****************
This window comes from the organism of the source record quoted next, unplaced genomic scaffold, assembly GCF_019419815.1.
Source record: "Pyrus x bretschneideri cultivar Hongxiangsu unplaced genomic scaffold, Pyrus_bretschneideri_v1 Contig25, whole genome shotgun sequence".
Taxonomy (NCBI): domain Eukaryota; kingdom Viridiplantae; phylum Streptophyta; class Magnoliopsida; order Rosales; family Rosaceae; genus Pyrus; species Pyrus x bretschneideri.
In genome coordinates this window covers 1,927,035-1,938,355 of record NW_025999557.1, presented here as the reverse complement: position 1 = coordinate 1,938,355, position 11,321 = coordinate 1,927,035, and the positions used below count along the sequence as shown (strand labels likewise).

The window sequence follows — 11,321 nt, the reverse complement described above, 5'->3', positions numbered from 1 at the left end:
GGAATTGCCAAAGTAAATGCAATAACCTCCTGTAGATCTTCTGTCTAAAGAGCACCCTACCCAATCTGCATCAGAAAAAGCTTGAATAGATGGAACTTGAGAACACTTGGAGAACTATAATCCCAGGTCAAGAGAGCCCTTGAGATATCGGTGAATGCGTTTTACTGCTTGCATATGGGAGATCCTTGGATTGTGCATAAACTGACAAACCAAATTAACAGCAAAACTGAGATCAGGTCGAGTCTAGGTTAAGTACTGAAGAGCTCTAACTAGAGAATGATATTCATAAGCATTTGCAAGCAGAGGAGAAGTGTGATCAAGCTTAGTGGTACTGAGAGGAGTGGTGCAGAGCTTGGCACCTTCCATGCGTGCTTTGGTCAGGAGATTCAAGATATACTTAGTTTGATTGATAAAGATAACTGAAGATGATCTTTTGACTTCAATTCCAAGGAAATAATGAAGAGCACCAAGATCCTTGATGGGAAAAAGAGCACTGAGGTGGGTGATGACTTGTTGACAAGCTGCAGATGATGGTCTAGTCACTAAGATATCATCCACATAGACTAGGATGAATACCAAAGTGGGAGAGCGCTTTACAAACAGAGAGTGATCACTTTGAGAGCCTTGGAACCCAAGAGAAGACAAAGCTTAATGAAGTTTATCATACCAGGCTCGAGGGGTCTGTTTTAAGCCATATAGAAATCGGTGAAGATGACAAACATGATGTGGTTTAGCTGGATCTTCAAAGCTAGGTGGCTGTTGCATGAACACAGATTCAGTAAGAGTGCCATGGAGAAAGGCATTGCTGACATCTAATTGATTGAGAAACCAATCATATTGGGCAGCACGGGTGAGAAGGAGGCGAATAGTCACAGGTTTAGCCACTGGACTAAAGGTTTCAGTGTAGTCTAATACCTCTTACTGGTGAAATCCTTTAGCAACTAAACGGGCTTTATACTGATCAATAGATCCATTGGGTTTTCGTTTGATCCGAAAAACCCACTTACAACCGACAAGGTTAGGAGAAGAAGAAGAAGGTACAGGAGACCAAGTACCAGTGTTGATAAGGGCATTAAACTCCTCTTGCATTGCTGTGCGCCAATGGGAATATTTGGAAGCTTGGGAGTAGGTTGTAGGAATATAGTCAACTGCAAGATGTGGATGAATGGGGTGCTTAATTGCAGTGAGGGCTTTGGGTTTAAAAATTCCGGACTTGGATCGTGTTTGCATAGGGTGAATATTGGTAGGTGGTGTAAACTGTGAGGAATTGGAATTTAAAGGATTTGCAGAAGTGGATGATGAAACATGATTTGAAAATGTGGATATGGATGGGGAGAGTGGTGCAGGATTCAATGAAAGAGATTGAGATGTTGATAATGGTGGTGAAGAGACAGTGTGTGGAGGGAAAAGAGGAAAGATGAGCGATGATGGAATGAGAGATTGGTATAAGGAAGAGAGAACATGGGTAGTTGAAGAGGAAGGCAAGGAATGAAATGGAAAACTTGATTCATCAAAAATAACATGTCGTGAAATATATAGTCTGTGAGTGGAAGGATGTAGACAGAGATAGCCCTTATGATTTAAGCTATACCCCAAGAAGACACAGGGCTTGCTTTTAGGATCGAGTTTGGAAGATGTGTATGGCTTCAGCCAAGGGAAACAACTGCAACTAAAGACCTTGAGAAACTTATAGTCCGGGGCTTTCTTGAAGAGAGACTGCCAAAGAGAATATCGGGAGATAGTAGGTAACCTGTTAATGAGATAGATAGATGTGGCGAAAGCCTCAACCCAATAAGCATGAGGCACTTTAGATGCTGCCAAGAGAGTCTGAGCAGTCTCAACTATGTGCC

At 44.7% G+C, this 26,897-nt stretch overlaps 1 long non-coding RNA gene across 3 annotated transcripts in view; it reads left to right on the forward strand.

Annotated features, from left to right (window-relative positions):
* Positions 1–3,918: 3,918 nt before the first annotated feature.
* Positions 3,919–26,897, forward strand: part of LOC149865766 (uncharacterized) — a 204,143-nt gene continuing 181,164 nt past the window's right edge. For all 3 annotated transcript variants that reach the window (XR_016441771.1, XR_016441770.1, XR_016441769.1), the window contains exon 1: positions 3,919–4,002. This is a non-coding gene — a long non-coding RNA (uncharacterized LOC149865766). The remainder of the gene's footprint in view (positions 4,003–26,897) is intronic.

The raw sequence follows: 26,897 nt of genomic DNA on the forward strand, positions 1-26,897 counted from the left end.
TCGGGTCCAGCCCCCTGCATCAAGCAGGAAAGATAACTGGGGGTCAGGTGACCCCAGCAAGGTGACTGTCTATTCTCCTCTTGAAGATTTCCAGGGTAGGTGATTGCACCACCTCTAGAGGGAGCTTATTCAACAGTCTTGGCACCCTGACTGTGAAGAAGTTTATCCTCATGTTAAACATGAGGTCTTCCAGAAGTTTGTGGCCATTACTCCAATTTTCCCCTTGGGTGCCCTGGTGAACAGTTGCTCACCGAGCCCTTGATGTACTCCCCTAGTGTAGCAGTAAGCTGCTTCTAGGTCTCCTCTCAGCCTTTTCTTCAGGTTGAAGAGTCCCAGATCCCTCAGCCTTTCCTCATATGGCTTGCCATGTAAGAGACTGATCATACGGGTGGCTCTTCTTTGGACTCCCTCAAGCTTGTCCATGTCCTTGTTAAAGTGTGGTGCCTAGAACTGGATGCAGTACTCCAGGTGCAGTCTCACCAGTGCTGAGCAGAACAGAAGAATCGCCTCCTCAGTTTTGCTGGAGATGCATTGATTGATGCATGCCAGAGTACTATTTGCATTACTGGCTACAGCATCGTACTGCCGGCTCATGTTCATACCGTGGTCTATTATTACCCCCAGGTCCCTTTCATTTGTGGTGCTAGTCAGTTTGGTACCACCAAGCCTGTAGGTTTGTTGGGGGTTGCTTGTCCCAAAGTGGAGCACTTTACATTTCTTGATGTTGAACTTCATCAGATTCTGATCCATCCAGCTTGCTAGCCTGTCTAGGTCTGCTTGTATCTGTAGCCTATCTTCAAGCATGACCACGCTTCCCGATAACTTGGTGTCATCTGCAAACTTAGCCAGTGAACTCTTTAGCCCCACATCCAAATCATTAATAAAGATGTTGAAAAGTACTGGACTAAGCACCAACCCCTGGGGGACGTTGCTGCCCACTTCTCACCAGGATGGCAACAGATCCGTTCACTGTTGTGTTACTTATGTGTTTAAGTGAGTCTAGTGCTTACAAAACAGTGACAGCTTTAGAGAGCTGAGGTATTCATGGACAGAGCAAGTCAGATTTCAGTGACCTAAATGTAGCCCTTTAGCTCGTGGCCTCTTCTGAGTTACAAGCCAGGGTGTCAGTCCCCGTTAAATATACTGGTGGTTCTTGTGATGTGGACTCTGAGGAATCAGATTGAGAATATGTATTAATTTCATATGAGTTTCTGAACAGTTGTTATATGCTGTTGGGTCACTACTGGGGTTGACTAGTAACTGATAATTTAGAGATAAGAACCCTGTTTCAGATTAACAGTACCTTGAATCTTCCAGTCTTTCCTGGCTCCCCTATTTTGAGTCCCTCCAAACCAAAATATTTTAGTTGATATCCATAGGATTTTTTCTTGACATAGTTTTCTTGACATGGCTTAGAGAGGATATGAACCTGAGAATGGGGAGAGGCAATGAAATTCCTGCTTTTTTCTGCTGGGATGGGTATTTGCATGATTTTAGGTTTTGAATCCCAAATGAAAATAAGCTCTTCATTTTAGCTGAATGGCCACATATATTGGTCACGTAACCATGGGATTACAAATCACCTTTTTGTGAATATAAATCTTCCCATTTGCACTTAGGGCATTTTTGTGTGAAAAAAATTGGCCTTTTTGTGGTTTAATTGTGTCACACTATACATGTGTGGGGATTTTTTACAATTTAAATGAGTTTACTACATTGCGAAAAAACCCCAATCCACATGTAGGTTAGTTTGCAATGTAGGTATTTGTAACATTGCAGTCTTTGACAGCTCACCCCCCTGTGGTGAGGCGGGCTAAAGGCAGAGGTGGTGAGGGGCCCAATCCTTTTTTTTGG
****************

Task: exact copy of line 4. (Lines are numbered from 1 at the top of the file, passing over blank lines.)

In genome coordinates this window covers 1,927,035-1,938,355 of record NW_025999557.1, presented here as the reverse complement: position 1 = coordinate 1,938,355, position 11,321 = coordinate 1,927,035, and the positions used below count along the sequence as shown (strand labels likewise).